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3iQ | Fred Pye | June 12, 2019 We sincerely thank the Canadian digital asset industry for their support at our public hearing last week with the Ontario Securities Commission (OSC). The hearing room was at fu LLP, for their continuous support and tremendous performance through the entire hearing process. Since 2016, 3iQ Corp. (3iQ) has been working to bring a public bitcoin fund to market for Canadian retail investors. 3iQ chose to proceed “through the front door” with the OSC to ensure that The Bitcoin Fund addressed all of the regulatory concerns raised by OSC Staff. At the hearing, 3iQ submitted compelling evidence to prove that the custody, pricing and audit of The Bitcoin Fund could be performed in compliance with National Instrument 81-102 and other applicable securities law governing retail investment funds in Ontario. OSC Staff arguments relating to the Bitcoin Fund “not being in the public interest” of Canadians were addressed and 3iQ believes we presented a strong case that the time for this product and structure is now. 3iQ entered into evidence that a cryptoasset custodian which is regulated as a trust company by the New York State Department of Financial Services (NYSDFS) affirmed that it ...
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CBC Sports | Devin Heroux | June 14, 2019 Led by the stoic Kawhi Leonard, team sheds years of disappointment with 1st NBA championship There's no more wondering what might have been. No more talking about missed shots or missed opportunities. No more heartbreak. Not this time. Not this team. The Toronto Raptors are on top of the basketball world, 24 years in the making. For the first time in the team's history, the Toronto Raptors are NBA champions. Led by the King of the North, Kawhi Leonard, the Raptors defeated the Golden State Warriors 114-110 and silenced the hostile Oracle Arena crowd to take the basketball crown away from the back-to-back defending champions. It was Toronto's 106th playoff game in team history. It was Toronto's 106th game of the season. They won the Finals in six games. Now the Larry O'Brien championship trophy is heading to "The 6ix." "I can't really think right now, this is crazy. This is awesome man," said Toronto guard Kyle Lowry. "Toronto! Canada! We brought it home baby! We brought it home!" Leonard became just the third player in NBA history to be named Finals MVP with two different teams – joining Kareem Abdul-Jabbar and ...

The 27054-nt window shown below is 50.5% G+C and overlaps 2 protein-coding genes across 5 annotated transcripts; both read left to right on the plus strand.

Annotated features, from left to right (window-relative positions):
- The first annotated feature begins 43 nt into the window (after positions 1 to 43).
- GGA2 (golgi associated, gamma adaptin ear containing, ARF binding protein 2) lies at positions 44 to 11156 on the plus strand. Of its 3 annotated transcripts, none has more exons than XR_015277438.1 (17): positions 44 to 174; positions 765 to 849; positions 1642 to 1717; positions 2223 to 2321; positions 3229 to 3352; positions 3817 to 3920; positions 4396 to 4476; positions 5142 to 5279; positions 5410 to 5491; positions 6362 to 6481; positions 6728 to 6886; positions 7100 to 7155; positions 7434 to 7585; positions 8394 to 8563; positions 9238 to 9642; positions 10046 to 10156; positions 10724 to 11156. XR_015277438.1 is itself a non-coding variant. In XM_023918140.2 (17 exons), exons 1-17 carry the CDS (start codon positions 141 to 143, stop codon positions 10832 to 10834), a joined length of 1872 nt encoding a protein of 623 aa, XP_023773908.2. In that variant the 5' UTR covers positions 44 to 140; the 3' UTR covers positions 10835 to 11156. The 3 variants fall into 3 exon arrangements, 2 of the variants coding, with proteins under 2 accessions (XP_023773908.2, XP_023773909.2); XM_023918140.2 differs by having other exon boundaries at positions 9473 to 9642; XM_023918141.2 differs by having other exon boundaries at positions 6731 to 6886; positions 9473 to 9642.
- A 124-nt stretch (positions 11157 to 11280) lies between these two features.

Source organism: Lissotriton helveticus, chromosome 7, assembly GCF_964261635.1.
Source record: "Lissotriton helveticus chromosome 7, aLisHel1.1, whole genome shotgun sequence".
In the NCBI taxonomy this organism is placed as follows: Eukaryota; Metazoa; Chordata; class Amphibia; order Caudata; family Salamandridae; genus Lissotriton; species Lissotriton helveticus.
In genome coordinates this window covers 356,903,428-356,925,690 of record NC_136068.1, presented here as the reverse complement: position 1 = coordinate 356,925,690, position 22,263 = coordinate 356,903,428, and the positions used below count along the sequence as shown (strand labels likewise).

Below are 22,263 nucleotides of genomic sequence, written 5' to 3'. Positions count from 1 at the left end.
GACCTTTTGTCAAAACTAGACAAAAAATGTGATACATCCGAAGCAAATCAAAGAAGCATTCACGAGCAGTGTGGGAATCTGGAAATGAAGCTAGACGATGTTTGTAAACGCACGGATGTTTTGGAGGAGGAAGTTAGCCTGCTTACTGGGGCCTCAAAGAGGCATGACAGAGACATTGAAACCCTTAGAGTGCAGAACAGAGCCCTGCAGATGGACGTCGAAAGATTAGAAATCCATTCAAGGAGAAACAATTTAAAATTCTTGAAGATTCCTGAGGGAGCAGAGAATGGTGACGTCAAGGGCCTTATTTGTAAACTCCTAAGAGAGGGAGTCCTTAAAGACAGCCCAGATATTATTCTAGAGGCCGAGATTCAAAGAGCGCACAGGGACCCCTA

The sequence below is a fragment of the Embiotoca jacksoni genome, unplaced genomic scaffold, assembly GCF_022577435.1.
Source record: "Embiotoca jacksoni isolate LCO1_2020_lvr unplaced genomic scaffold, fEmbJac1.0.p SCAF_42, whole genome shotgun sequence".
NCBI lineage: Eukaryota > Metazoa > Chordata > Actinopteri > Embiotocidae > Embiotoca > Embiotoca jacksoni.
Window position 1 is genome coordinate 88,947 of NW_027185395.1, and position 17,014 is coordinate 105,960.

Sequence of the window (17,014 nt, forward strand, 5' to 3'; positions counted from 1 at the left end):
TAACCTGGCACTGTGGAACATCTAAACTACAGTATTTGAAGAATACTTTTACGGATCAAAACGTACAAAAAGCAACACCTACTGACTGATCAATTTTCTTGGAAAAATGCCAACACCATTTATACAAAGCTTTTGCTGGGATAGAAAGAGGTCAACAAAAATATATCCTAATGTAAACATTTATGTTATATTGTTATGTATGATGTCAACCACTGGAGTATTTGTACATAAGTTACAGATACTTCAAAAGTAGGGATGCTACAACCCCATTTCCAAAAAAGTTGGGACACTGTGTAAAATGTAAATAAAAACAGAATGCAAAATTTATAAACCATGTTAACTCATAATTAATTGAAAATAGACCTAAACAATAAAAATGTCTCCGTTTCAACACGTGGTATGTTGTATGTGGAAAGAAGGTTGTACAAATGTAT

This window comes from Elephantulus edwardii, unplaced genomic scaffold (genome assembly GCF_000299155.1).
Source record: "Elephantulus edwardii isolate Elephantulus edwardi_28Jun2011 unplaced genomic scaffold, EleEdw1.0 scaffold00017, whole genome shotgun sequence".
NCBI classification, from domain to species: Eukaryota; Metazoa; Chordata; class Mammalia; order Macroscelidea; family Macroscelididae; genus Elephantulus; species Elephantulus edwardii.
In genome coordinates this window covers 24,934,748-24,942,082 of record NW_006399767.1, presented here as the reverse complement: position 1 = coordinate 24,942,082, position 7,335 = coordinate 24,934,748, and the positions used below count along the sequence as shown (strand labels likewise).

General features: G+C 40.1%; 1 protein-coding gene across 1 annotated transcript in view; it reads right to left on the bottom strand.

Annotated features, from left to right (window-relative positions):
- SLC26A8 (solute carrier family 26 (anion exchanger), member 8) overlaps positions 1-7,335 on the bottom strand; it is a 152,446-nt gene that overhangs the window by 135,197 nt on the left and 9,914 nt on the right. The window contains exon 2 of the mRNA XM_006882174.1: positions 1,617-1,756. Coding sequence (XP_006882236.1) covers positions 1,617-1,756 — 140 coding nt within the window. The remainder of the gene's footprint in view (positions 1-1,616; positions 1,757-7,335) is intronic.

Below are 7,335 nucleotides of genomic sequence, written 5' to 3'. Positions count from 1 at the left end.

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CSA | June 13, 2019 Montreal – The Canadian Securities Administrators (CSA) today released two publications: the CSA Business Plan 2016-2019 Achievement Highlights and the CSA Business Plan 2019-2022. Both documents demonstrate the CSA’s commitment to investor protection, fostering fair and efficient capital markets, reducing risks to market integrity, streamlining regulation and effective enforcement. The CSA Business Plan 2019-2022 sets out the priorities of its members over the course of the next three-year period. This new plan re-affirms the CSA’s commitment to responsive and harmonized regulation at the national level and alignment with international standards, where appropriate. The CSA members have highlighted forty initiatives that continue to address industry participants’ needs and promote market integrity and investor confidence in Canada’s capital markets. The new business plan includes projects such as the elimination of undue regulatory burden and the streamlining of regulatory requirements without reducing investor protection or impeding the efficient functioning of capital markets. It also includes projects to better manage the impact of new and emerging technologies and communication tools on Canadian capital markets. “The initiatives outlined in the 2016-2019 Achievement Highlights demonstrate the collaborative efforts of CSA members to successfully deliver on our objectives. Many of these initiatives, both completed ...
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Betakit | Isabelle Kirkwood | June 13, 2019 Montreal-based SmartHalo, a smart biking device developer, has successfully crowdfunded $1 million for the second generation of its product on Kickstarter. “It made sense to return to Kickstarter after the success of the first SmartHalo campaign,” the company wrote on its Kickstarter page. “It’s a great platform for us to share our vision and receive the support needed to bring it to life. Crowdfunding allows us to give back to our community by giving our fans the opportunity to get the new SmartHalo first and at a discounted price. It’s a winning solution for everyone.” SmartHalo2 is a connective device that allows riders to track cycling metrics, sync that data with fitness apps, and find new routes with navigation signals. It is water-resistant and comes fitted with an anti-theft alarm and a front light. Arguably its most recognizable new feature is PeekDisplay, which complements the product’s Halo display to provide more visible information to the rider. “We see a huge opportunity in cycling. Not necessarily for sports, but for mobility,” said Xavier Peich, CEO and co-founder of SmartHalo. “Cities are investing in better infrastructure, while increasingly limiting car access and parking to ...